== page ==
I’m awakened to the sound of music. Xela’s city square is adorned with Guatemalan flags as the country celebrates its Independence Day. And the melodies, juxtaposed with the sound of car horns, whistles, and cheering, carries my mind back just a bit. To Sunday. Because Sunday was a symphony.
The composition began with a visit to a local church – where we were embraced and accepted with hugs, kisses, and warm words of encouragement from the entire congregation. Songs selected for worship were a special gift to us, so we would know the English translation of each one. We were even asked to sing. And sing we did, humbly stumbling through “Holy, Holy, Holy.” While standing there, singing in English as the congregation joined us in Spanish, I couldn’t help but think of “every tribe, every tongue, every nation,” one day in unison singing to the Lord God Almighty. Every language will blend in harmony, and we will all understand and be understood. Oh, what a day that will be!
As church ended, a new movement was added to Sunday’s symphony – laughter. Mandy, a team member full of reckless passion, had joined our trip praying to be overwhelmed by the Lord’s love and mercy. His response to her prayer touched everyone – an older woman hugged her tightly, whispered words of support in her ear, and slipped a ring on her finger. Her face lit up, tears streaming as the laughter began. “A gentleman from the United States told me about Jesus,” the woman shared. “I love your country, and love its people. Please don’t stop telling the Good News.”
The afternoon brought new refrains as we journeyed along winding roads, climbing every upward. Singing seemed so natural – “The Revelation Song, “Little is Much,” “From the Inside Out” played as our ragtag choir joined in. “He Knows My Name” and “The Song of the Beautiful” evoked tears as we reflected on the plight of the orphans. And as we neared Xela, a city truly nestled in clouds on the mountain, we loudly and proudly practiced “Sapo,” a song about a frog.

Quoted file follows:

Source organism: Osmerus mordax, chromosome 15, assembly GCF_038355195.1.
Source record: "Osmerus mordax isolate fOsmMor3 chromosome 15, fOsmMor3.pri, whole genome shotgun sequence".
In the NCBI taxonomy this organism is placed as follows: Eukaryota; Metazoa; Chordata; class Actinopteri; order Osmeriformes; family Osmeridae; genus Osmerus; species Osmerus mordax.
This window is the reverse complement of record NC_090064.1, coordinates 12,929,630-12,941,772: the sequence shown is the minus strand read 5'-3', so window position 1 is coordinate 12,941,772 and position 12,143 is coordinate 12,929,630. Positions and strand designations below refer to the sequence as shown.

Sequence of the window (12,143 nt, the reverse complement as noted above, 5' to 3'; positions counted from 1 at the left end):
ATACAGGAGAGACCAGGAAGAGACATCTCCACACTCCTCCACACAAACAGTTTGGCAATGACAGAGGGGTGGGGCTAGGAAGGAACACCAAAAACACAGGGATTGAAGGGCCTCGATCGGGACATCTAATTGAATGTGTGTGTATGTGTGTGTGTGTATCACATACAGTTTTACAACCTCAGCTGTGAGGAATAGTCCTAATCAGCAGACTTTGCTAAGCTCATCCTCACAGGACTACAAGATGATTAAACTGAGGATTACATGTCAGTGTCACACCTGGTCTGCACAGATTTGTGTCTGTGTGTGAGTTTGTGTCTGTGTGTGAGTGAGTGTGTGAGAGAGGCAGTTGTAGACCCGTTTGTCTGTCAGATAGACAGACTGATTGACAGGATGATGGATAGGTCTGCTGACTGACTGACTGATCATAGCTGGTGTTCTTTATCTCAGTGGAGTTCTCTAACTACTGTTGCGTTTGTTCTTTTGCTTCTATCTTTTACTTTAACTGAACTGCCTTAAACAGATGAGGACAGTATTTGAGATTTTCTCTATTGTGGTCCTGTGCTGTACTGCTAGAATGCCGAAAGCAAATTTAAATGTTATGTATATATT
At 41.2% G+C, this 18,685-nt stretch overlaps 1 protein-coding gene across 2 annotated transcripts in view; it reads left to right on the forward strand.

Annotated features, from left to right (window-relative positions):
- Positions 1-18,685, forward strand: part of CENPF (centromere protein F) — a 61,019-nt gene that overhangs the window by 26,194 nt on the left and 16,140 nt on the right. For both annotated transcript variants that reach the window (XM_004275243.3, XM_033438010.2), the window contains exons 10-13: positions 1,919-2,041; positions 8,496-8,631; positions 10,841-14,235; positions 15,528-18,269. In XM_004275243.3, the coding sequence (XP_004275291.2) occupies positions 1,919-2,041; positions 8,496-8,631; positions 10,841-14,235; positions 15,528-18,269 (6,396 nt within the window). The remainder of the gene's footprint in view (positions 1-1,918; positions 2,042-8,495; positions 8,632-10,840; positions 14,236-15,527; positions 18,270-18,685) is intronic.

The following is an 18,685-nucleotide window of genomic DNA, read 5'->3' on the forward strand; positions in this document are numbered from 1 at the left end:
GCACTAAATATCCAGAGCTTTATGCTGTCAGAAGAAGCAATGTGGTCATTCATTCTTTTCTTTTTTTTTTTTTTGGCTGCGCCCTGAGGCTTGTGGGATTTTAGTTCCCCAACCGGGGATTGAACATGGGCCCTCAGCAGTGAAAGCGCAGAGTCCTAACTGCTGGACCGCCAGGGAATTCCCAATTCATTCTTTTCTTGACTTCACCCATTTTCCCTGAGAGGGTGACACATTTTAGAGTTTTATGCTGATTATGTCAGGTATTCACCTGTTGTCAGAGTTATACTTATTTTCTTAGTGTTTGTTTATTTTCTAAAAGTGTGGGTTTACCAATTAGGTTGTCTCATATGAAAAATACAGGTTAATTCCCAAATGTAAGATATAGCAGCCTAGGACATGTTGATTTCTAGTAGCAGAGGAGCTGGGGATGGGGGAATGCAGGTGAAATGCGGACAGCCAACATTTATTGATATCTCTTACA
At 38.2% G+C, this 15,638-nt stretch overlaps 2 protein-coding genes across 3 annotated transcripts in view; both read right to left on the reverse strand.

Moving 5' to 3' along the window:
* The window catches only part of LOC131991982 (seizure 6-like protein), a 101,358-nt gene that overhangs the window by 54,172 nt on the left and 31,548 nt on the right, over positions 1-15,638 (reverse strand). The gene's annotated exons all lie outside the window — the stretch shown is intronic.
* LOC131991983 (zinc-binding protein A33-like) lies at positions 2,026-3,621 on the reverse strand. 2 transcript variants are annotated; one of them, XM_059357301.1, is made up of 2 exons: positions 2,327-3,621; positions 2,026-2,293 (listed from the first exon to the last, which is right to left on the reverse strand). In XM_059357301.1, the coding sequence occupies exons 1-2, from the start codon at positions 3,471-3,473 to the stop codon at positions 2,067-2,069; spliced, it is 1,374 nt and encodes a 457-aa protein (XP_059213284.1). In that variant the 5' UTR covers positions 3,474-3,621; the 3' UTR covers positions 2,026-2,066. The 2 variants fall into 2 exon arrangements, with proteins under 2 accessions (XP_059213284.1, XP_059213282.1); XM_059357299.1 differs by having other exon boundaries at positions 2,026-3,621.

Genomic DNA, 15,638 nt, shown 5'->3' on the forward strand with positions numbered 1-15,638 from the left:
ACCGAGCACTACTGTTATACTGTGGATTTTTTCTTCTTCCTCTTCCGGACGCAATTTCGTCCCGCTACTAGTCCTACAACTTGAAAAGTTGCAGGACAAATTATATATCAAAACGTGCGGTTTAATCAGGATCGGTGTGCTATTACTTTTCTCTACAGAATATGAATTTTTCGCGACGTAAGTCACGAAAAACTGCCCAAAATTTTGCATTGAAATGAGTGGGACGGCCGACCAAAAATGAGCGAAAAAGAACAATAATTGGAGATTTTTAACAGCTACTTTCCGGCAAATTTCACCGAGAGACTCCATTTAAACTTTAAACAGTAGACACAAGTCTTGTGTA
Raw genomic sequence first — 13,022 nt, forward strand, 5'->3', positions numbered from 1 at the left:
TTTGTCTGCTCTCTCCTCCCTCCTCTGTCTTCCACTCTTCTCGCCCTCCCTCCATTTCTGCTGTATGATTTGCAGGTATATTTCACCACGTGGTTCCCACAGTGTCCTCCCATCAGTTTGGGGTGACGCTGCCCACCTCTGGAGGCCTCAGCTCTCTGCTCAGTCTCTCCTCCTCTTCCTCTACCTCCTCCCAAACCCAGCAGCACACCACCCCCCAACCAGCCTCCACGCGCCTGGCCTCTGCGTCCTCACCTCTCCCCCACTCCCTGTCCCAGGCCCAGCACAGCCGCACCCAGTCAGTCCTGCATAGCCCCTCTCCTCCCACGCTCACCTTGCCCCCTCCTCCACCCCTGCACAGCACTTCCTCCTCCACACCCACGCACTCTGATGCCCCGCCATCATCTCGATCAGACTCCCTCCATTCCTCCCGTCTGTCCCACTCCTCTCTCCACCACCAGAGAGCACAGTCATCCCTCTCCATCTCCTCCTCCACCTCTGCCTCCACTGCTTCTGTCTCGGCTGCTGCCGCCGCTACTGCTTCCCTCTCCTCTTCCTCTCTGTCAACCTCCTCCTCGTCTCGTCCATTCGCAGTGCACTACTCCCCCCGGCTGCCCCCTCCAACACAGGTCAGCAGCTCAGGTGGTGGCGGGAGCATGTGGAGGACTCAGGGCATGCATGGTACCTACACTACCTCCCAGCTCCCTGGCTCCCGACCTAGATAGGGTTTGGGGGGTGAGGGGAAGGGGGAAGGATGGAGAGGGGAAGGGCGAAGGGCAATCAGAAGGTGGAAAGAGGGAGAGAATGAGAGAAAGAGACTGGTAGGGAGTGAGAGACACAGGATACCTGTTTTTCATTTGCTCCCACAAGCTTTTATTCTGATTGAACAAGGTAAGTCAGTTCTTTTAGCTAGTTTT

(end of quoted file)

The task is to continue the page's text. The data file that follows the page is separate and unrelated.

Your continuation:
We ventured carefully up the narrow cobblestone streets leading to our hotel, a few of us reflecting on our time spent in this city a year ago when we traveled on a Shoes for Orphan Souls trip. Our arrival at the Bonifaz hotel brought new music – preparing for the ministry to Cerecaif, an orphanage with 72 children, all removed from abusive circumstances. We painted t-shirts and wrote memory verses on index cards. And we were reminded to fear not. To love wholly. To allow our hearts to be wrecked by those sweet faces.
Sunday had no coda, because the symphony continues – outside our hotel and inside our hearts. New movement. Let the day begin.